- February 2
- Project 1 is due this date.

- February 4
- Exercise 8 - We will represent a graph by nV, the number of vertices, and E, the edgelist, which will be an array of two rows and as many columns as there are edges.
Write a funtion, y = edgeOf(x,E), which returns true if x is an edge in the edgelist, E, and false otherwise.

Write a second function, y = subgraphOf(nV1, E1, nV2, E2), which returns true if the graph (nV1, E1) is a subgraph of the graph (nV2, E2), and false otherwise. In this exercise we will require that a subgraph must have its vertices labeled the same as those of the super graph.

If you can, make use your memberOf and subsetOf functions.

- Turn in a printout of your edgeof function.
- Turn is a printout of your subgraphOf function.
- Fun Ex8.m (sent as a separate message), and turn in a printout of the command window.
- Draw a picture by hand of two graphs, one of which is a subgraph of the other but which would not be classified as a subgraph function by your subgraphOf function because of the way the vertices are labeld.
Here's a copy of the Ex8 test routine.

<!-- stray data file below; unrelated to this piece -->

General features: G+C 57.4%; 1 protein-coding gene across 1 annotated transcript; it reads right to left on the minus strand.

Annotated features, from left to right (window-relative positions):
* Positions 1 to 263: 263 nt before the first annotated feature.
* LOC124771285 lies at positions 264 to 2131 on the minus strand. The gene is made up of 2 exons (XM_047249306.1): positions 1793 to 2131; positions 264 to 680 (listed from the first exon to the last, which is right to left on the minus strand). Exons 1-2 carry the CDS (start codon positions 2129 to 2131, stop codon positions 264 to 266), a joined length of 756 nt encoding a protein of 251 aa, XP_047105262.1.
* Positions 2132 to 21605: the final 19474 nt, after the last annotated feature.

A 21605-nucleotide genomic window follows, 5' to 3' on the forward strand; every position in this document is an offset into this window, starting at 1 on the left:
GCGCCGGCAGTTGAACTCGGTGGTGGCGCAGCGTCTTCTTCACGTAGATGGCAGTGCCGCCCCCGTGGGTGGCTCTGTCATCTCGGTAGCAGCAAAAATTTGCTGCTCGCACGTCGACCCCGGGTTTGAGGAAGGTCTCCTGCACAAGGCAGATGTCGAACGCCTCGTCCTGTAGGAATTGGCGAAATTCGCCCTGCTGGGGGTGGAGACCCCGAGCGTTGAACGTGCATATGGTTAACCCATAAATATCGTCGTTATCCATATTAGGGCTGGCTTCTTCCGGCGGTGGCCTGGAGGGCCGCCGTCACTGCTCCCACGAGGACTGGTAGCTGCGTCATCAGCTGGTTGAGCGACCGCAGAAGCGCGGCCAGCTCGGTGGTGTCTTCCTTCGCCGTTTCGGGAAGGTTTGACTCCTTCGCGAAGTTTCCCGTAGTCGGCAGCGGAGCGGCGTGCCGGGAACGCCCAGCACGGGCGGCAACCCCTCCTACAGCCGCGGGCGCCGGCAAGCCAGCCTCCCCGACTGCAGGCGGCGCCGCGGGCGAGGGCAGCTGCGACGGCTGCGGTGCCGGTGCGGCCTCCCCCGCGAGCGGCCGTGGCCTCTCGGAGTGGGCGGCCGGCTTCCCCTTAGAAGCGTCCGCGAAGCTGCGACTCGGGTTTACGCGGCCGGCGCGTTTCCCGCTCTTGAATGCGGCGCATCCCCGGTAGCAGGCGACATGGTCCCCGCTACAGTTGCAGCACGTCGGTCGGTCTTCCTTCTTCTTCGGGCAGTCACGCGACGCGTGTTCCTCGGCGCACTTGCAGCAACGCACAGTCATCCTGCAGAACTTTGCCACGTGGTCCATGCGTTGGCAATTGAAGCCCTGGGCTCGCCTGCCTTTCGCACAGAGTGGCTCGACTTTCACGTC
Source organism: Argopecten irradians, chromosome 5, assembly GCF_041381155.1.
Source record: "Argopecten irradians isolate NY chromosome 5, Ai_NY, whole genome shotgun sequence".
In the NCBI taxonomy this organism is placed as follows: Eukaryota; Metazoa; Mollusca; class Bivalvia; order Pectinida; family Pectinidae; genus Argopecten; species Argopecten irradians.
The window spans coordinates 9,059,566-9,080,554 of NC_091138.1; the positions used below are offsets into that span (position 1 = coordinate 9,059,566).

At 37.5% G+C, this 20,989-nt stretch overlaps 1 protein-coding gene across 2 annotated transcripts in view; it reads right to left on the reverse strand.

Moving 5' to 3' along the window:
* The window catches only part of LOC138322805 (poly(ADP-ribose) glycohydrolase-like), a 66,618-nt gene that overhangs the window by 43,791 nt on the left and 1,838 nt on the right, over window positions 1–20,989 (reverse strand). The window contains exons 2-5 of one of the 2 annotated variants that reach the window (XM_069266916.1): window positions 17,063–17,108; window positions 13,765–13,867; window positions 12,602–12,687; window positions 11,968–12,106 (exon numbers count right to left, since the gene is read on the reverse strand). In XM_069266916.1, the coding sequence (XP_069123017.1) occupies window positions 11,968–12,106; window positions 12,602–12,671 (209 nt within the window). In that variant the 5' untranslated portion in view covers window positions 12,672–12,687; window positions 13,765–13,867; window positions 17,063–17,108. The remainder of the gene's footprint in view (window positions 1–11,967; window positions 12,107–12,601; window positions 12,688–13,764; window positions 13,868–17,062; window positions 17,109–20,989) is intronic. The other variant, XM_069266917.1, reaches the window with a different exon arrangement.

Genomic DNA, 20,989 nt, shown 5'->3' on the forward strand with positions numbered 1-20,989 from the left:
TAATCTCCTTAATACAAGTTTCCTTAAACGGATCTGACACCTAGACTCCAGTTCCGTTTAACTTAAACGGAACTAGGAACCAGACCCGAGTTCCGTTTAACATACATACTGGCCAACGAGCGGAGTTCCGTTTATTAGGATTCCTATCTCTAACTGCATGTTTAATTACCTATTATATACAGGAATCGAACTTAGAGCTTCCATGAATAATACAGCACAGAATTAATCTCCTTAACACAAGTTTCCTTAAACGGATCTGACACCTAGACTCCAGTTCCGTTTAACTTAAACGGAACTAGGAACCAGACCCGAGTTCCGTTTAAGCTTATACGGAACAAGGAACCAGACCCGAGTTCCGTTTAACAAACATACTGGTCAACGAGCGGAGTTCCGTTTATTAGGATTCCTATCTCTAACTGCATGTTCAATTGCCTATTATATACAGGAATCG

% Exercise 8. Tests for Graph functions % % MTHSC 360 1/31/2000 % Set up some edges u = [1; 3] v = [3; 5] w = [5; 1] x = [2; 4] y = [4; 6] z = [6; 2] % Setup and display three graphs nT = 6; T = [u v w] PlotG(nT,T) pause nSD = 6; SD = [u v w x y z] PlotG(nSD,SD) pause nS5 = 5; S5 = [1 3; 3 5; 5 2; 2 4; 4 1]' PlotG(nS5,S5) % Test u for membership if T, SD, and S5 % Should get true, true, and true. t1 = edgeOf(u,T) t2 = edgeOf(u,SD) t3 = edgeOf(u,S5) % Test z for membership if T, SD, and S5 % Should get false, true, and false. t4 = edgeOf([2;6],T) t5 = edgeOf([2;6],SD) t6 = edgeOf([2;6],S5) % Test T, SD, and S5 for all possible % subgraph relationships. % Should get true, true, false, false, % true, false, false, false, and true. t7 = subgraphOf(nT,T, nT,T) t8 = subgraphOf(nT,T, nSD,SD) t9 = subgraphOf(nT,T, nS5,S5) t10 = subgraphOf(nSD,SD, nT,T) t11 = subgraphOf(nSD,SD, nSD,SD) t12 = subgraphOf(nSD,SD, nS5,S5) t13 = subgraphOf(nS5,S5, nT,T) t14 = subgraphOf(nS5,S5, nSD,SD) t15 = subgraphOf(nS5,S5, nS5,S5)

Here's a copy of PlotG, the routine which plots a graph.

function VCoord = PlotG(nV, E) % % VC = PlotG(nV, E) % This function takes nV, the number of vertices of a graph, % and E, the edgelist of the graph, and plots the graph. % The vertices are plotted in order with the first vertex at % (0,3) and the remaining vertices equally spaced in clockwise % order around the circle of radius 3. The x and y coordinates % of the vertices are returned in the result matrix, VCoord. % Daniel D. Warner 9/20/94 (revised 9/16/99) phi = 2*pi/nV; X = zeros(1,nV); Y = zeros(1,nV); for j=1:nV, X(j) = 3*cos(pi/2 - (j-1)*phi); Y(j) = 3*sin(pi/2 - (j-1)*phi); end axis([-6.5 6.5 -3.1 3.2]); plot(X, Y, 'ob'); hold on; for edge = E source = edge(1) target = edge(2) plot([X(source) X(target)], [Y(source) Y(target)], 'b'); end; hold off; VCoord = [X; Y]';

- February 7